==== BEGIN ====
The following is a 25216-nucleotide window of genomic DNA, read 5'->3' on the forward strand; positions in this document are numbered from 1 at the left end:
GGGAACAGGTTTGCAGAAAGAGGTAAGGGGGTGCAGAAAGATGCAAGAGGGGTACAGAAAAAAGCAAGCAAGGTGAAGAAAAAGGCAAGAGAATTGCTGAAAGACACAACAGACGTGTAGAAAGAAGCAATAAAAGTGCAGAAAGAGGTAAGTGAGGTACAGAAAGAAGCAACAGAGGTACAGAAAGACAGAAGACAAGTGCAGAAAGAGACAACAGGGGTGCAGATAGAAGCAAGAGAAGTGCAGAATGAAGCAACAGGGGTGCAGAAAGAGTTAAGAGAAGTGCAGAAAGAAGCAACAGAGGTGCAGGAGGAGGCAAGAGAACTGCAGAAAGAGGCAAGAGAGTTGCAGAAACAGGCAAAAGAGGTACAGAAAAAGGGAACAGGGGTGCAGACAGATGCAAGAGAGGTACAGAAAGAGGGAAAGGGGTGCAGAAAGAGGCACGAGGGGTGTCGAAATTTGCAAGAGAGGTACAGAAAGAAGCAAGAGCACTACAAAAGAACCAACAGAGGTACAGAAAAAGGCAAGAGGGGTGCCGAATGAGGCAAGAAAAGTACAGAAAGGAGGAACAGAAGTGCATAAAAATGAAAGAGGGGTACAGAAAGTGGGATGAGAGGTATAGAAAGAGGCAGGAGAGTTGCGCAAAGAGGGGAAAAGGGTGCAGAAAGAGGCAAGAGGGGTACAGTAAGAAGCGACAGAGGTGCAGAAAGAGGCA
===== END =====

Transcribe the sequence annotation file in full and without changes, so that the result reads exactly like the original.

The following is a 25216-nucleotide window of genomic DNA, read 5'->3' on the forward strand; positions in this document are numbered from 1 at the left end:
GGGAACAGGTTTGCAGAAAGAGGTAAGGGGGTGCAGAAAGATGCAAGAGGGGTACAGAAAAAAGCAAGCAAGGTGAAGAAAAAGGCAAGAGAATTGCTGAAAGACACAACAGACGTGTAGAAAGAAGCAATAAAAGTGCAGAAAGAGGTAAGTGAGGTACAGAAAGAAGCAACAGAGGTACAGAAAGACAGAAGACAAGTGCAGAAAGAGACAACAGGGGTGCAGATAGAAGCAAGAGAAGTGCAGAATGAAGCAACAGGGGTGCAGAAAGAGTTAAGAGAAGTGCAGAAAGAAGCAACAGAGGTGCAGGAGGAGGCAAGAGAACTGCAGAAAGAGGCAAGAGAGTTGCAGAAACAGGCAAAAGAGGTACAGAAAAAGGGAACAGGGGTGCAGACAGATGCAAGAGAGGTACAGAAAGAGGGAAAGGGGTGCAGAAAGAGGCACGAGGGGTGTCGAAATTTGCAAGAGAGGTACAGAAAGAAGCAAGAGCACTACAAAAGAACCAACAGAGGTACAGAAAAAGGCAAGAGGGGTGCCGAATGAGGCAAGAAAAGTACAGAAAGGAGGAACAGAAGTGCATAAAAATGAAAGAGGGGTACAGAAAGTGGGATGAGAGGTATAGAAAGAGGCAGGAGAGTTGCGCAAAGAGGGGAAAAGGGTGCAGAAAGAGGCAAGAGGGGTACAGTAAGAAGCGACAGAGGTGCAGAAAGAGGCA